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Populism in Latin America

Second Edition

Michael L. Conniff, Kenneth Roberts, Jorge Basurto, Michael L. Conniff, Paul W. Drake, Steve Ellner

Publication Year: 2012

This updated edition of Populism in Latin America discusses new developments in populism as a political phenomenon and the emergence of new populist political figures in Mexico, Argentina, and Venezuela in particular.
For more than one hundred years—from the beginning of the twentieth to the early twenty-first century—Latin American populists proved amazingly successful at gaining high office, holding on to power, maintaining their followings, and renewing their careers.  They raised more campaign money, got more voters to the polls,and held followers’ allegiances far better than traditional politicians.  Certainly some populist leaders were corrupt, others manipulated their followers, and still others disgraced themselves. Nevertheless, populist leaders were  extraordinarily effective in reaching masses of voters, and some left positive legacies for future generations.
Populism in Latin America examines the notion of populism in the political and social culture of Latin American societies as expressed through the populist leaders of several Latin American countries including Argentina, Brazil, Mexico, Chile, Ecuador, Panama, Peru, and Venezuela. This second edition also includes a new preface by Kenneth M. Roberts, professor of comparative and Latin American politics and the Robert S. Harrison Director of the Institute for the Social Sciences at Cornell University.
Jorge Basurto / Michael L. Conniff / Paul W. Drake / Steve Ellner / Joel Horowitz /
Kenneth M. Roberts / W. Frank Robinson /Ximena Sosa / Steve Stein / Kurt Weyland


Published by: The University of Alabama Press

Title Page, Copyright Page

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pp. i-iv


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pp. v-vi

List of Illustrations

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pp. vii-viii

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pp. ix-x

Few political phenomena are as adaptable and resilient as populism in Latin America. Political opponents and detractors routinely proclaim populism’s demise, if not its extinction, reflecting a belief, perhaps, that populism is rooted in historical political and economic conditions that are no longer present in the region. “Modern” Latin America, it is often thought, holds no place for such ...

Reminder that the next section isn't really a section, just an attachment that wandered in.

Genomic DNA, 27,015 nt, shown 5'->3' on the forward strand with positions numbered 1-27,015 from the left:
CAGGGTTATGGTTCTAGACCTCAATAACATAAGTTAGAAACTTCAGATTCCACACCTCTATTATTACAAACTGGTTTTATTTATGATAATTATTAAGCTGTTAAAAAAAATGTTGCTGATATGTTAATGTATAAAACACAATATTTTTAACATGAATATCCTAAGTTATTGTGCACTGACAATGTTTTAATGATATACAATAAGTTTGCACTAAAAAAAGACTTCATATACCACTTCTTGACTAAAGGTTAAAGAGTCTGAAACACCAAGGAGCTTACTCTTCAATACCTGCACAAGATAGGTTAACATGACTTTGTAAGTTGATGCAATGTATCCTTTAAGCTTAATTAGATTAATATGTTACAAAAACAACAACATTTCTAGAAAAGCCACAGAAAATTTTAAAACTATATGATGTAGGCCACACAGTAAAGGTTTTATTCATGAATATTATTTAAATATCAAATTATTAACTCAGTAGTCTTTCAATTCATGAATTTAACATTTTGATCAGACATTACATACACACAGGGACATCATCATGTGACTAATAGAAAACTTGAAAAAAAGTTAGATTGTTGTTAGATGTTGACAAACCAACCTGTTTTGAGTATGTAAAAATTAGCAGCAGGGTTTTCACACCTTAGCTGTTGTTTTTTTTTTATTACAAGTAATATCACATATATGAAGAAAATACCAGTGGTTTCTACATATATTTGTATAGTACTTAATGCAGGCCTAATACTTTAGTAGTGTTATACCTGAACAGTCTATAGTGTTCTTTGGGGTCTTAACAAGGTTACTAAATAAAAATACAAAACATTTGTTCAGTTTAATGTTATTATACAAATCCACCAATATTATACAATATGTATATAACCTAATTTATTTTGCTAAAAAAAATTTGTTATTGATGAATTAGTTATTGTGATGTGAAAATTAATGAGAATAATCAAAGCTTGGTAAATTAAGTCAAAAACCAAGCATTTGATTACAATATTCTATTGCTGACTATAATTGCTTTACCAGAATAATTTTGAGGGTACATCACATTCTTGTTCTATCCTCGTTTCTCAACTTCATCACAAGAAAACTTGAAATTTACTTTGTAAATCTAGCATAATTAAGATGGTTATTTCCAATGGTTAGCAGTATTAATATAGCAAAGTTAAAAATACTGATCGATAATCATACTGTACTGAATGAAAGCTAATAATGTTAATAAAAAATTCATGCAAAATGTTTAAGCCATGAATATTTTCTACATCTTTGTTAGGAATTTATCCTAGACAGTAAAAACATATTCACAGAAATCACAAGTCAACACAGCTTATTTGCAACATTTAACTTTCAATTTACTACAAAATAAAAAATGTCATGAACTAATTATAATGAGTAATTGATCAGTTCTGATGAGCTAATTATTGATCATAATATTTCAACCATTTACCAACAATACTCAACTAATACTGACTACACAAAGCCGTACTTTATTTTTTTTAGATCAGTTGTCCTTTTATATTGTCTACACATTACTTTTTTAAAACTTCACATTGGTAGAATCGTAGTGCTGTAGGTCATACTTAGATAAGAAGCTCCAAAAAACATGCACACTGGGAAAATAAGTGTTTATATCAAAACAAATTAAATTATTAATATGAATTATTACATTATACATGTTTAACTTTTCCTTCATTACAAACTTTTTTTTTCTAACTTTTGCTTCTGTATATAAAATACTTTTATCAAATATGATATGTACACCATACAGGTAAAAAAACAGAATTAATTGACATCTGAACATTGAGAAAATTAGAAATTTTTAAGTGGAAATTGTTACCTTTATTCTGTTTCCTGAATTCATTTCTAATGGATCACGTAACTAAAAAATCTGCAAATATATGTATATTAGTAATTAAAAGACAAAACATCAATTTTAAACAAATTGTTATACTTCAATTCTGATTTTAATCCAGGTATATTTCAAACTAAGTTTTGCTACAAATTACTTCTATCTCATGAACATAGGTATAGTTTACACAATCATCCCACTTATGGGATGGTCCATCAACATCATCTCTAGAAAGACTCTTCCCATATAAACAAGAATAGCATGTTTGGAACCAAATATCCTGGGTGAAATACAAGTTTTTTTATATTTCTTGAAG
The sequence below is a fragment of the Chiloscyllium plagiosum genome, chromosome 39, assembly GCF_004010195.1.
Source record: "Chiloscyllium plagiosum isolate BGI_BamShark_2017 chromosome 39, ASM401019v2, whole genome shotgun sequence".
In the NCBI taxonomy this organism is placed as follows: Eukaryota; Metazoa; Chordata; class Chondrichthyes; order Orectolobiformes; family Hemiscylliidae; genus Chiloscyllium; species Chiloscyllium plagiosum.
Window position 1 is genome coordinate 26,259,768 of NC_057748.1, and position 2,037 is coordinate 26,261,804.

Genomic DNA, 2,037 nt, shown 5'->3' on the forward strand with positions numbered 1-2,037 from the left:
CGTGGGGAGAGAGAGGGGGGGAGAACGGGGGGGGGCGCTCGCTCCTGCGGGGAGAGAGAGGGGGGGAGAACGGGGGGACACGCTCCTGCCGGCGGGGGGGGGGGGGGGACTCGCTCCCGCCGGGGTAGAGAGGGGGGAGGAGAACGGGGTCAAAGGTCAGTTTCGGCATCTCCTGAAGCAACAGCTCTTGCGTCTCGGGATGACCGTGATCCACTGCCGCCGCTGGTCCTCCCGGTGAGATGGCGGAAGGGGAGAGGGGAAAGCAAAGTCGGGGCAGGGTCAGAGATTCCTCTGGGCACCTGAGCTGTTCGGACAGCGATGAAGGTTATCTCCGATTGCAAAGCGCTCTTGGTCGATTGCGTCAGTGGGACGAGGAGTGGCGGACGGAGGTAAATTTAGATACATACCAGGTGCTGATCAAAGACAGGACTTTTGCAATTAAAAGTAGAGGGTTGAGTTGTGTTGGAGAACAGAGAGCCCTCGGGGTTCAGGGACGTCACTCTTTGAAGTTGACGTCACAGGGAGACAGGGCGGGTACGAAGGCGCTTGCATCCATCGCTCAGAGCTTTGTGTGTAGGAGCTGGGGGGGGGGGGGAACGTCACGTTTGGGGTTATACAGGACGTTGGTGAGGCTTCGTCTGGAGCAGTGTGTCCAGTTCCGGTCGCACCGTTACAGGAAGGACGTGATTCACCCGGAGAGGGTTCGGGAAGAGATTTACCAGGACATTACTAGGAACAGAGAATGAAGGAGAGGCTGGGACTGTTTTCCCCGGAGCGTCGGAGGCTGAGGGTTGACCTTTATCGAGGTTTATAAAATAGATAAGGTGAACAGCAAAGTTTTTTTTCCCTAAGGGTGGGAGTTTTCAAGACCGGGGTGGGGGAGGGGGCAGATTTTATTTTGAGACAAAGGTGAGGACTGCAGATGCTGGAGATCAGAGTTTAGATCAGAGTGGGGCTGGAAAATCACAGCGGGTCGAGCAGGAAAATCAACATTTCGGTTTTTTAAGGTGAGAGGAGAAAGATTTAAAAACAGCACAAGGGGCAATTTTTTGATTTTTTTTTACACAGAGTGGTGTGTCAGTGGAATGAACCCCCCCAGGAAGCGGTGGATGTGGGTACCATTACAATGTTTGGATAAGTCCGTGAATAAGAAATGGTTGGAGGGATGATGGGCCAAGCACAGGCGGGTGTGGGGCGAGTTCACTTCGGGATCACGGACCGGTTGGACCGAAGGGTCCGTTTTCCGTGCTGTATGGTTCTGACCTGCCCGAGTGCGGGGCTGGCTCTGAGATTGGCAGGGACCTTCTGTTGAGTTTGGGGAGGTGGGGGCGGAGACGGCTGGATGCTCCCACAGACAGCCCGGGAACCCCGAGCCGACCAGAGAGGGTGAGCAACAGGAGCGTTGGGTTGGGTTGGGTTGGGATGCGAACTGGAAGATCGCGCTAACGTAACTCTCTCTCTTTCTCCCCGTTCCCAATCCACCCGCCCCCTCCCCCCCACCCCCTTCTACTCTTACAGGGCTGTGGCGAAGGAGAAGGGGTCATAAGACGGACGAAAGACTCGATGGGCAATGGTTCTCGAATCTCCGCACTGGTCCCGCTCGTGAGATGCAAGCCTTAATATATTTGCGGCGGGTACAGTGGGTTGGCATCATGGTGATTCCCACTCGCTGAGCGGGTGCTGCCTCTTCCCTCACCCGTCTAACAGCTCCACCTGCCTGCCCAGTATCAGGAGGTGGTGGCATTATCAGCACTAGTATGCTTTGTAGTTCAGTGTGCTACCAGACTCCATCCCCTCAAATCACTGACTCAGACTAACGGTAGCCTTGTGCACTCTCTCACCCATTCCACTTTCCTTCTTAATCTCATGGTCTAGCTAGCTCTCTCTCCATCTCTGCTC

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pp. 1-22

Looking back upon Latin American politics in the last century, we can see certain patterns in leadership styles. In some countries, military dictators predominated. In others, old-fashioned parliamentarians rose to commanding positions. Occasionally a reformer or socialist gained dominance in the political arena. In all, Latin America displayed a wide variety of leaders of all stripes....

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1. Populism and Its Legacies in Argentina

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pp. 23-47

Populism and its aftermath have dominated the political history of modern Argentina. Much of the style and rhetoric of politics derives from populism. More important, some seemingly unbridgeable schisms in today’s society can be traced directly to populism. While populist movements attracted the support of masses of people, they simultaneously repelled major sectors of society. Populists defined themselves as the saviors of the nation and their opponents...

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2. Brazil’s Populist Republic and Beyond

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pp. 48-70

Populism began late in Brazil because entrenched antidemocratic political leaders resisted opening up the system to broader participation. But by midcentury populism reached a fever pitch. During the 1950s nearly a dozen figures fought for national office in populist fashion, and they left a major imprint on the political culture. The military takeover of 1964 brought the demise of the so-called Populist Republic, the most intense political arena in the Americas at the time....

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3. Chile’s Populism Reconsidered, 1920s–1990s